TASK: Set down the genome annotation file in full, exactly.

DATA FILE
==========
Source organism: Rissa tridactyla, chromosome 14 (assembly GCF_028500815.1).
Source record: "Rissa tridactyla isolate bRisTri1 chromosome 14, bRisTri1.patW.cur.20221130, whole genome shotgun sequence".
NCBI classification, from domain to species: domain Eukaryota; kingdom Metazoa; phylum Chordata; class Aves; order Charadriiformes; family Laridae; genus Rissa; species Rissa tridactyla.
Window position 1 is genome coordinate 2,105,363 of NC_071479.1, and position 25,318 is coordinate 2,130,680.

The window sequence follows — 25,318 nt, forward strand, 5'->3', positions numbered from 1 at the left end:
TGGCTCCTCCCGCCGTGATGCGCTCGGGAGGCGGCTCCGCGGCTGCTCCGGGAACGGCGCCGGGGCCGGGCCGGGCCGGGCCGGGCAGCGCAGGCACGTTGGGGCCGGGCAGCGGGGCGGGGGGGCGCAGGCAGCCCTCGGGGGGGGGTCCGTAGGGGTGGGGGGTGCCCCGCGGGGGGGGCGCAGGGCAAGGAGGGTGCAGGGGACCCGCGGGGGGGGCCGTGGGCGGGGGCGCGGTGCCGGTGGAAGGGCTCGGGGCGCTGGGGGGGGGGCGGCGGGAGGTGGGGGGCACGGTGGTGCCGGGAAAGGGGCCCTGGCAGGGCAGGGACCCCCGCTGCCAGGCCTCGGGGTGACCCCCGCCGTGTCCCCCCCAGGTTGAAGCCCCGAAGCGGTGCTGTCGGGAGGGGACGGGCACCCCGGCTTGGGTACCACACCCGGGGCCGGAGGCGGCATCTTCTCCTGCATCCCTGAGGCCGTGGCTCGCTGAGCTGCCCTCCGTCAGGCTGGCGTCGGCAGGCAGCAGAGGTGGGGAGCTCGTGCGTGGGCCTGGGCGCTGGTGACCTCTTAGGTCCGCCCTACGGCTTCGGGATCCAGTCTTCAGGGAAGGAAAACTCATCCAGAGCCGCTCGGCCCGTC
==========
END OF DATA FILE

Source organism: Rissa tridactyla, chromosome 14 (assembly GCF_028500815.1).
Source record: "Rissa tridactyla isolate bRisTri1 chromosome 14, bRisTri1.patW.cur.20221130, whole genome shotgun sequence".
NCBI classification, from domain to species: domain Eukaryota; kingdom Metazoa; phylum Chordata; class Aves; order Charadriiformes; family Laridae; genus Rissa; species Rissa tridactyla.
Window position 1 is genome coordinate 2,105,363 of NC_071479.1, and position 25,318 is coordinate 2,130,680.

The window sequence follows — 25,318 nt, forward strand, 5'->3', positions numbered from 1 at the left end:
TGGCTCCTCCCGCCGTGATGCGCTCGGGAGGCGGCTCCGCGGCTGCTCCGGGAACGGCGCCGGGGCCGGGCCGGGCCGGGCCGGGCAGCGCAGGCACGTTGGGGCCGGGCAGCGGGGCGGGGGGGCGCAGGCAGCCCTCGGGGGGGGGTCCGTAGGGGTGGGGGGTGCCCCGCGGGGGGGGCGCAGGGCAAGGAGGGTGCAGGGGACCCGCGGGGGGGGCCGTGGGCGGGGGCGCGGTGCCGGTGGAAGGGCTCGGGGCGCTGGGGGGGGGGCGGCGGGAGGTGGGGGGCACGGTGGTGCCGGGAAAGGGGCCCTGGCAGGGCAGGGACCCCCGCTGCCAGGCCTCGGGGTGACCCCCGCCGTGTCCCCCCCAGGTTGAAGCCCCGAAGCGGTGCTGTCGGGAGGGGACGGGCACCCCGGCTTGGGTACCACACCCGGGGCCGGAGGCGGCATCTTCTCCTGCATCCCTGAGGCCGTGGCTCGCTGAGCTGCCCTCCGTCAGGCTGGCGTCGGCAGGCAGCAGAGGTGGGGAGCTCGTGCGTGGGCCTGGGCGCTGGTGACCTCTTAGGTCCGCCCTACGGCTTCGGGATCCAGTCTTCAGGGAAGGAAAACTCATCCAGAGCCGCTCGGCCCGTC